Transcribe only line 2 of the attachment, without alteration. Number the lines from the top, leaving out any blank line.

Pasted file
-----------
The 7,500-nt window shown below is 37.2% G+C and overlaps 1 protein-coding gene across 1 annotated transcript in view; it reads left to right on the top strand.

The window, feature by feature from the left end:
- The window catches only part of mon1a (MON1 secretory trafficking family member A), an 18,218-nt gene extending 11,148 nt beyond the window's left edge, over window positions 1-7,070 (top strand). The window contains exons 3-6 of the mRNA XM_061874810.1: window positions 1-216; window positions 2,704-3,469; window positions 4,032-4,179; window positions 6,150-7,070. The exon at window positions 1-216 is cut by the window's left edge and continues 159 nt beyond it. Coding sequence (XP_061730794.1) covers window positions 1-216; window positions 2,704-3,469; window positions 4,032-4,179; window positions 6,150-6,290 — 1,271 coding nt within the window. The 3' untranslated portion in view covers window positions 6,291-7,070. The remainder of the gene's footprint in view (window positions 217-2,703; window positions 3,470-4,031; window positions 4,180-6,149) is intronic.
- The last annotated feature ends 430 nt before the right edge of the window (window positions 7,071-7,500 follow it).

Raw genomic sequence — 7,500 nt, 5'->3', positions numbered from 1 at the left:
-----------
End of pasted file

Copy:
The window, feature by feature from the left end: